North Sails Palma Install Sails on J-Class Hanuman
We were in Royal Huisman Shipyard in Holland to install the new sails on the recently launched J Class Hanuman (E2).
The weather cooperated with light winds blowing from the Starboard bow allowing the yachts crew, Scott and Myself to hoist the cruising headsails first. These 3DL marathon sails are constructed from high modulus Carbon Fiber and Twaron with Polyester Taffetas on either side. Making them light and easy to handle with limited crew numbers. The sails are hanked on with soft Spectra Hanks and will be left stored on deck in custom made bags when not sailing.
Then the “Full Size” racing #3 was hoisted. This sail was designed to fit the maximum dimensions permitted by the rig and deck configurations and this design brief was achieved when the sail hoisted into the halyard lock and the tack of the sail was snug to the deck and the leach just kissed the lower spreader. The luff tension will be adjusted via a hydraulic ram under the foredeck to a Cunningham patch just above the tack. This sail is without the Taffetas to make it lighter for when the boat races and the style of hanks was altered for the Racing sails. They are still with spectra webbing but with buttons to loop the webbing over, making sail changing a little quicker if required during a race.
Then a brief look at the storm sails to ensure that all was well there.
The following day with a stiff breeze blowing from the Stern of Hanuman allowed plenty of time for us to prepare the 500m² 3DL Mainsail. All the luff hardware had to be installed and then the 6 full length C-Tech Carbon Fiber Battens needed to be cut, fitted and secured into place. Installing the Harken Switch Track cars takes a high level of concentration, to make certain that the guides on the cars are in the correct order. So the cars and battens are spread equally between the sides if the track. Then all hands were required as we hoisted the sail in its full length bag on to the `Park Avenue’ Boom. This operation used two halyards and a number of guide lines to ensure correct placement of the sail on the boom. In order to make attaching the main to the mast a lot easier. The Main is constructed with the same materials as the Staysail and Yankee, it has two deep reefs and it uses a lock system for the Halyard, at full hoist and at the reef points. The halyard lock system allows a winch to be free on deck, to relieve some of the strain put on the mast and a smaller, lighter halyard as the halyard is only required to lift the sail weight and not the loads seen when sailing.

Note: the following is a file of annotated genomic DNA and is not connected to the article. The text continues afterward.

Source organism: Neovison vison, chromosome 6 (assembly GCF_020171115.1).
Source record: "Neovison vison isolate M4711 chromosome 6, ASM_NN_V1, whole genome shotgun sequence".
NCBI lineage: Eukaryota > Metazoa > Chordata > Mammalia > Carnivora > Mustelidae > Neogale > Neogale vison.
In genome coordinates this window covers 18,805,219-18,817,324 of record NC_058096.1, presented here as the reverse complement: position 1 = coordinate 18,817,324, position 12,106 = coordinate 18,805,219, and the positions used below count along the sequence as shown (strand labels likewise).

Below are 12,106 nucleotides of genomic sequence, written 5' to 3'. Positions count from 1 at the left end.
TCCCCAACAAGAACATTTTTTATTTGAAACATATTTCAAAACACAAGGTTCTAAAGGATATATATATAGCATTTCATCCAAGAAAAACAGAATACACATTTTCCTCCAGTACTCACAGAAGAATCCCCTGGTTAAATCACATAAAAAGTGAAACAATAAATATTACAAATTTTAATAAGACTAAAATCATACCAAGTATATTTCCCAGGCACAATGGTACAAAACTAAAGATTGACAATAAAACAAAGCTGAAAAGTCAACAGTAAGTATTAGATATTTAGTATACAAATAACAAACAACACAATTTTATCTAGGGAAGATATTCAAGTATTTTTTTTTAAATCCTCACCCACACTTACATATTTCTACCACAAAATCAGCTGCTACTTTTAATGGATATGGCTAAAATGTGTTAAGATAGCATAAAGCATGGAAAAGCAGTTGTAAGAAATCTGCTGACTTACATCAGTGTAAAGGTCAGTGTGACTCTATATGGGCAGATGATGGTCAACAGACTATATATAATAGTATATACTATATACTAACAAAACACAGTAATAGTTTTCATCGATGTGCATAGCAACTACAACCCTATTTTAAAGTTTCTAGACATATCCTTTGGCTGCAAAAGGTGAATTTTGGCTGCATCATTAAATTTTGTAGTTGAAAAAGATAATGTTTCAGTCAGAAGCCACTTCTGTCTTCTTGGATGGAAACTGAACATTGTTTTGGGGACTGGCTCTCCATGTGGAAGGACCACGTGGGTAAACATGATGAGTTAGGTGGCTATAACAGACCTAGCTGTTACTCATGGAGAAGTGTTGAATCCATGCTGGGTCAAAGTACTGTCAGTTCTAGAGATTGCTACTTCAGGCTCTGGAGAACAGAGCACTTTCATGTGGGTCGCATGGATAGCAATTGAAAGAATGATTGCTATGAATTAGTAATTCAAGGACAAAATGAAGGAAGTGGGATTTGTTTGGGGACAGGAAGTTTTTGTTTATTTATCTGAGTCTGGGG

Early the following morning in thick fog and icy conditions BUT with no wind we started to hoist the main sail. This is far and away the easiest method to bend on a large sail such as this. Even with the Main placed at the very front of the boom it still took four of us to line up the cars as the sail was being raised. When the sail reached full hoist and the halyard lock was engaged, the halyard went slack, meaning the sail was exactly the correct length and all the design and engineering time paid off with the lock working flawlessly. This shows the high degree of cooperation between North Sails Palma and Rondal, the spar builders, to ensure that a sail with a Luff length of 48meters and weighing 400 Kg can be built to such fine tolerances.
Royal Huisman elected to launch Hanuman in the Canal alongside the Shipyard as you can see from the photos, then step the mast and install the boom. Then we installed the sails still alongside the canal at the mercy of the wind direction. After successful static trials on the engines and other systems the sails will be removed, the main being left on the boom and lifted off by a crane, the mast pulled. Then Hanuman will be lifted onto a barge and carefully moved to more open water where the mast, boom and sails will all be reinstalled. This may appear to be a overly complicated process but this way the shipyard can keep working in their workshops with all the machinery and infrastructure whilst all external components can be fitted and run up.
We will be back to Holland in the middle of April for Sea Trials and hopefully get some great sailing photos.